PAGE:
Electric and Hybrid Vehicles

 

Electric and Hybrid Vehicles

Electric and Hybrid vehicles are fast becoming a popular choice for consumers and this trend is only going to accelerate as rules are introduced to limit the kind of vehicles allowed into major cities. In the past range anxiety and cost have been a major factor when choosing an Electric vehicle but in the last 18mths we have seen a real leap forward within this market place. More and more vehicles are now capable of a range of 200 miles plus between charges and as technology changes these vehicles have become more affordable.

Around 60,000 plug-in cars were bought in the UK in 2018 and this number is set to increase dramatically over the next 24 months. 

So, what's the difference between an electric car and a hybrid? And why are some hybrids different to others? And is a hybrid really an electric car? 

What’s an Electric Car or ‘EV’?

An electric car is one that runs on, and is ‘charged up’ with, electric power. Petrol or diesel is never used to refuel an electric car. The electricity that powers an electric car is stored in batteries before being used by electric motors to drive the car’s wheels; the addition of a fossil fuel engine would make it a hybrid. Hybrid cars, meanwhile, have electric elements to their powertrains but cannot be considered ‘electric cars’ due to the presence of a petrol engine.

Electric cars are becoming commonplace thanks to certain financial advantages, including government grants and the lower cost of “filling up” compared to a tank of petrol. They’re considered better for the environment due to the fact they emit no exhaust gases.

Electric vehicles have several key benefits when compared to ordinary petrol and diesel cars, as well as increasingly popular hybrid cars. Electric vehicles emit no pollution at the tailpipe, which means they have a much smaller local environmental impact. They operate very quietly and are generally extremely easy to drive, with no real gearbox to speak of and a great deal of power at low speeds. You can drive an electric car on an automatic-only driving licence.

Most importantly, they can be charged up at home. You can 'refuel' an electric car using an ordinary three-prong plug wherever you find a socket, which is pretty much everywhere. While many owners choose to install a slightly more sophisticated 'plug' at home for faster charging, it's perfectly possible to use the existing setup on your drive or in your garage. Faster chargers, such as those found in car parks and at petrol stations, are also useful for EV owners.

Disadvantages to electric vehicles include that need to ‘charge’ which takes far longer than filling a tank of petrol or diesel – usually several hours in comparison to a couple of minutes. Some electric cars can be half-charged in a shorter time, but this will ordinarily be around 45 minutes. During this time, the vehicle must be physically connected to a plug socket, which makes EV ownership difficult for a lot of buyers unless you own a driveway or have a charging point at work.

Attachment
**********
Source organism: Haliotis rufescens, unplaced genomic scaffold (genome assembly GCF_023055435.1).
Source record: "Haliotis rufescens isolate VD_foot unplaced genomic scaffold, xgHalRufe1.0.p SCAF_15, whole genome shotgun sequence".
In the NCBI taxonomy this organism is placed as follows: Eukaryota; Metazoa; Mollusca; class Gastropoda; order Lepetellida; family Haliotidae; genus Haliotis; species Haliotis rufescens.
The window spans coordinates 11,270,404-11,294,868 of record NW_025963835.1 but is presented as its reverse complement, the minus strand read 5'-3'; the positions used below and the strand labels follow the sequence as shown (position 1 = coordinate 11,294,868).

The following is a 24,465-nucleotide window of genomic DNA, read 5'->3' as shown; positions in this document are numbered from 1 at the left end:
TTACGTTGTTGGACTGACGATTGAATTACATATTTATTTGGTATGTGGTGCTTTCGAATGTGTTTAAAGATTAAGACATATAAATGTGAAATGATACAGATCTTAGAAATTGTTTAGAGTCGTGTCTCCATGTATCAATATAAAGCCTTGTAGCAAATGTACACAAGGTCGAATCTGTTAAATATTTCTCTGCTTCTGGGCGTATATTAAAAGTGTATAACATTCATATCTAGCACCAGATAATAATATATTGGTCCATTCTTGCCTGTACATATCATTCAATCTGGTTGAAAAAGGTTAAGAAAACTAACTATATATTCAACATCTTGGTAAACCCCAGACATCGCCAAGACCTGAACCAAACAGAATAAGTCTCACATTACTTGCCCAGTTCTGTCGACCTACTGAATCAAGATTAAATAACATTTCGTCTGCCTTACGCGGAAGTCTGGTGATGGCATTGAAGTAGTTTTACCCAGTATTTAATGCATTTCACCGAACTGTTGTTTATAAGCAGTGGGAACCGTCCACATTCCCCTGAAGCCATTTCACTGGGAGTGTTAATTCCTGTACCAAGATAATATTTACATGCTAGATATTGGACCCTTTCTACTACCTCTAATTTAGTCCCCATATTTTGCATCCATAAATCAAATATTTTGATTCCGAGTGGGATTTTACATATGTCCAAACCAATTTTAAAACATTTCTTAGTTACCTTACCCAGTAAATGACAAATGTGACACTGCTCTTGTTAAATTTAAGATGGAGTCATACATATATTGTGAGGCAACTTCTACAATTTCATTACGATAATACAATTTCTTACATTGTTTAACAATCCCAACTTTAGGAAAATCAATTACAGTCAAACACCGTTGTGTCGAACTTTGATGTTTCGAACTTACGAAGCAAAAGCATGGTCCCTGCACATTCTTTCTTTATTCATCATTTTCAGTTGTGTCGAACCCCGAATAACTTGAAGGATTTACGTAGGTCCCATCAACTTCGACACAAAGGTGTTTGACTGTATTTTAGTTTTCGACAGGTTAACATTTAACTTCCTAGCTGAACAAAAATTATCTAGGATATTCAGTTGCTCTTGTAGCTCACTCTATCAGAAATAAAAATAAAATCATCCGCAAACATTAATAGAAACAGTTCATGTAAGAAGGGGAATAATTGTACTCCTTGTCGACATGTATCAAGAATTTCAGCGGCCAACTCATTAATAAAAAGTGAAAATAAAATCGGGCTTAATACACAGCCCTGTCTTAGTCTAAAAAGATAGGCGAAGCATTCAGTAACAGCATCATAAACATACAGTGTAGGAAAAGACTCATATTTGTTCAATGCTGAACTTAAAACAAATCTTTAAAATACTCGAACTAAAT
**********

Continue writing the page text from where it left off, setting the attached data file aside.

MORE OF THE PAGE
What is a Hybrid, a Plug-in Hybrid or Mild Hybrid vehicle?

The term ‘hybrid’ is technically quite vague, but in the context of cars almost always refers to a petrol-electric powertrain. This means the car uses a combination of electricity stored in batteries and petrol stored in a tank to propel the car forward. The details of this arrangement will vary from car to car. 

A hybrid vehicle will almost always be able to charge its own batteries using the petrol engine. In some cases, this is all the petrol engine is there for – to recharge the batteries, which power the electric motors. In other types of hybrid, the petrol motor drives the wheels directly, but an additional battery/motor combination adds some electric drive.

In ‘mild hybrids’, the amount of electric power that drives the wheels is limited. The car won’t normally drive on electric power alone, but a small electric motor can be used to fill in the gaps. These systems are cheaper than ‘full hybrid’ models but have a much smaller benefit it terms of emissions.

Some hybrid cars are what’s known as ‘plug-in’ hybrids. As the name suggests, these cars can be plugged-in to the national grid by means of a cable, as you would an electric car. This will charge the car’s batteries, enabling some electric-only range (usually between 20 and 40 miles) and usually reducing the amount of petrol used over longer journeys. This in turn reduces the cost per mile as well as the overall exhaust emissions of the car, when used correctly; there is no requirement to plug the car in (unlike with electric cars)

The primary reason for using a hybrid car is to reduce the amount of liquid fuel you use. The secondary reason is to be able to drive without emitting any pollution for relatively short distances. Ordinarily, this will save buyers money, as well as reducing damage to the environment.

 

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